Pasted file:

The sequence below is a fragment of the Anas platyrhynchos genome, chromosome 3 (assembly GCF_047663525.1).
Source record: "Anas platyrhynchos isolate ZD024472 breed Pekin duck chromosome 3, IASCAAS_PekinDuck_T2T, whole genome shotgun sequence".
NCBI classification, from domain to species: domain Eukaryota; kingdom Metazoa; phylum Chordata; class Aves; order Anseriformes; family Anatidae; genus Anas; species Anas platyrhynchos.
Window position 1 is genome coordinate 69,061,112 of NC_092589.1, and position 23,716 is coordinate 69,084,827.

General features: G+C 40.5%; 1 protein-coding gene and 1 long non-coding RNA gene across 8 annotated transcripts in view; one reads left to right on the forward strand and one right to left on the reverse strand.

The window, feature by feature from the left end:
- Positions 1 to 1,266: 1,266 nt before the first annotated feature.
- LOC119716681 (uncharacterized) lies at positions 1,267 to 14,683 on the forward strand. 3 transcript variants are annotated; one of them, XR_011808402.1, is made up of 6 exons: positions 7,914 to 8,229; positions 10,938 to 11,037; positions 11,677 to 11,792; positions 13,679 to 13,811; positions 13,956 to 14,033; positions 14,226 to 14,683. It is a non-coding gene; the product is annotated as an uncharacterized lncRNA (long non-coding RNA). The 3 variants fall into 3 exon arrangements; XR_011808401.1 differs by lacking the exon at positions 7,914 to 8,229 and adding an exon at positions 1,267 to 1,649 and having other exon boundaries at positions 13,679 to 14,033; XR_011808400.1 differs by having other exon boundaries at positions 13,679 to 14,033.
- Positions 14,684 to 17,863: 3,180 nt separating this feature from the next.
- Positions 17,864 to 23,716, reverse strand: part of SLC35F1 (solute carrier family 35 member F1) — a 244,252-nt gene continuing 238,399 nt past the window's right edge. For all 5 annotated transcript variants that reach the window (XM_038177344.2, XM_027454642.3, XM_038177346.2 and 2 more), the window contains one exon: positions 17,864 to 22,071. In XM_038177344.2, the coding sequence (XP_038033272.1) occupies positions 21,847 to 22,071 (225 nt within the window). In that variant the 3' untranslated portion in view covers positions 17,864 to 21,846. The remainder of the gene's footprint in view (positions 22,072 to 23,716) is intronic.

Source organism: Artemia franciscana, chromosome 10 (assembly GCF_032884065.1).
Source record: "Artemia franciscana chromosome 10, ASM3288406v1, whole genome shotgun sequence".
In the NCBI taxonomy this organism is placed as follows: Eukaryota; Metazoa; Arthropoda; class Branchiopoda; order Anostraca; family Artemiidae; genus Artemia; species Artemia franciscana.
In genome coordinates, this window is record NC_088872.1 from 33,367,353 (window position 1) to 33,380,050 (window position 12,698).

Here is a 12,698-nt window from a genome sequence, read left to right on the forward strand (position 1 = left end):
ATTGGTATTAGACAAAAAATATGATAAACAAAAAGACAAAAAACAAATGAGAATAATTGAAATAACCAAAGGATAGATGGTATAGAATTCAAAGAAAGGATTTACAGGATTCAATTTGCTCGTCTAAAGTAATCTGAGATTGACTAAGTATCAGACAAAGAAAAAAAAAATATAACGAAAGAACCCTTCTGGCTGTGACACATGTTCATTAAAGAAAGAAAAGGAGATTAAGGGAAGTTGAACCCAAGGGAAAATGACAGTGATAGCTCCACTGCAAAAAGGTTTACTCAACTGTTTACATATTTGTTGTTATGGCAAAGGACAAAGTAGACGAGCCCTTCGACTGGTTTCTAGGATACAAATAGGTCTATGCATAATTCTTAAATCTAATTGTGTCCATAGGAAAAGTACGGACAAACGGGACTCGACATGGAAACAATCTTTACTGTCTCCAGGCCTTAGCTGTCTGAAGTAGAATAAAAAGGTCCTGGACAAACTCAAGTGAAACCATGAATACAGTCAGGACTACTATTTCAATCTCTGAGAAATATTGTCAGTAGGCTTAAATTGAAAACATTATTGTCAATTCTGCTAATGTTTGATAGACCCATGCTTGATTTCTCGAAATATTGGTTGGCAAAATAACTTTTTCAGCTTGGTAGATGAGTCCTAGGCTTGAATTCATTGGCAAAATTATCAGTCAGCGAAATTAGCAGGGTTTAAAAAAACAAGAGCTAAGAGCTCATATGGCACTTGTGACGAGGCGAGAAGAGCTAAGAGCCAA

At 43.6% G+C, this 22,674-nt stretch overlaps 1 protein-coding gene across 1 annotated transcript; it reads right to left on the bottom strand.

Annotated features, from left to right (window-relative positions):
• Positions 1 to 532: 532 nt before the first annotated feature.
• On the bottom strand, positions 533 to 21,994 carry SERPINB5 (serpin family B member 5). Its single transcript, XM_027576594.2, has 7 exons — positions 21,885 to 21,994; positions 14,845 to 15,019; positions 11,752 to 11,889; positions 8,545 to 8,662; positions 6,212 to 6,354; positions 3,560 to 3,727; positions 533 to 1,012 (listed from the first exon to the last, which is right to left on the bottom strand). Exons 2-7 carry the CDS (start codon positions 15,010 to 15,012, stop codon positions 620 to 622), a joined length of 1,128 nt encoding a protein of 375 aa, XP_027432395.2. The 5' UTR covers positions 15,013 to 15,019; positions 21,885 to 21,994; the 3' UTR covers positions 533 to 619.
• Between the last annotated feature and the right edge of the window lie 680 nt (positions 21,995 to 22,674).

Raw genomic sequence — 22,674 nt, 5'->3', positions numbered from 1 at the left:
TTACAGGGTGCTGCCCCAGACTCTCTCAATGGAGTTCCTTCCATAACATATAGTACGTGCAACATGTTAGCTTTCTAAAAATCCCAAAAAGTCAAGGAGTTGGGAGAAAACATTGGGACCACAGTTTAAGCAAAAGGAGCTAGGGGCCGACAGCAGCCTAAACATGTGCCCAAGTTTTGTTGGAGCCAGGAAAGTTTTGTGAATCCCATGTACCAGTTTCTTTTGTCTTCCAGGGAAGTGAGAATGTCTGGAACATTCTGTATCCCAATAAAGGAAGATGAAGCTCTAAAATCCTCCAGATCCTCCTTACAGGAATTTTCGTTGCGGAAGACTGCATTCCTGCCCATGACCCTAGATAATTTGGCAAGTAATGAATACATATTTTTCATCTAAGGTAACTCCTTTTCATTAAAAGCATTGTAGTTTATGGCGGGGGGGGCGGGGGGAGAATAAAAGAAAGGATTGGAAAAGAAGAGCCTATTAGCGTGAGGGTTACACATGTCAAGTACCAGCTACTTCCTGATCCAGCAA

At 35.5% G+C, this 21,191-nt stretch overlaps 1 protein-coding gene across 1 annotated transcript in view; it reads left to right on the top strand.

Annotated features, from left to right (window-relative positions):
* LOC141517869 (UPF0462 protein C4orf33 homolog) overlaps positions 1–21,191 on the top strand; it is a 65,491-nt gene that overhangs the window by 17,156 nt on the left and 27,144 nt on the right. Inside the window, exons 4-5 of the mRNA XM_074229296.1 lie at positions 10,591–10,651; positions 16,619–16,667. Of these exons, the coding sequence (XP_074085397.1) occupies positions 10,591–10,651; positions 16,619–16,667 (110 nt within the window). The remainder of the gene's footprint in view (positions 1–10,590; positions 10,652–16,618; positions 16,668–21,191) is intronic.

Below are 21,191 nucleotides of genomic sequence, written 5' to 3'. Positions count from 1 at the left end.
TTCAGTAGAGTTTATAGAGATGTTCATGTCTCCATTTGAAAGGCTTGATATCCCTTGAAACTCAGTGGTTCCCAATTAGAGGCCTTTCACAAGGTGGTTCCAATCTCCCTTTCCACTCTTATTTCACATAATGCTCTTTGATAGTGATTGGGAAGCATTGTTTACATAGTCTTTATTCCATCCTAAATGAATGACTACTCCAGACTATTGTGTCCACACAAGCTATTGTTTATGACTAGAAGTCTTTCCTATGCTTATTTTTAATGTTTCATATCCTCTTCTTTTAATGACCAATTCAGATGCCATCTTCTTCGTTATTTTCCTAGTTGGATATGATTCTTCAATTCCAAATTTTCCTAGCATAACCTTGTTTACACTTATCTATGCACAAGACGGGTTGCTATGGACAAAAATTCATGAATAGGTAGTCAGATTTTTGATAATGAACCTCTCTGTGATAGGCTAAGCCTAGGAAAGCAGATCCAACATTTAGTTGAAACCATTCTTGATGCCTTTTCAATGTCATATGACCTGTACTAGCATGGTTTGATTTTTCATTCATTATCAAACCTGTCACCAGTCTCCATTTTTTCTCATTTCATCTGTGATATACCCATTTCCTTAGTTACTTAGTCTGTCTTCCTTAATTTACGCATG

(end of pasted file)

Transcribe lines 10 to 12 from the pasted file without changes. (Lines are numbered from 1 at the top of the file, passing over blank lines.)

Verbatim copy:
- Positions 17,864 to 23,716, reverse strand: part of SLC35F1 (solute carrier family 35 member F1) — a 244,252-nt gene continuing 238,399 nt past the window's right edge. For all 5 annotated transcript variants that reach the window (XM_038177344.2, XM_027454642.3, XM_038177346.2 and 2 more), the window contains one exon: positions 17,864 to 22,071. In XM_038177344.2, the coding sequence (XP_038033272.1) occupies positions 21,847 to 22,071 (225 nt within the window). In that variant the 3' untranslated portion in view covers positions 17,864 to 21,846. The remainder of the gene's footprint in view (positions 22,072 to 23,716) is intronic.

Source organism: Artemia franciscana, chromosome 10 (assembly GCF_032884065.1).
Source record: "Artemia franciscana chromosome 10, ASM3288406v1, whole genome shotgun sequence".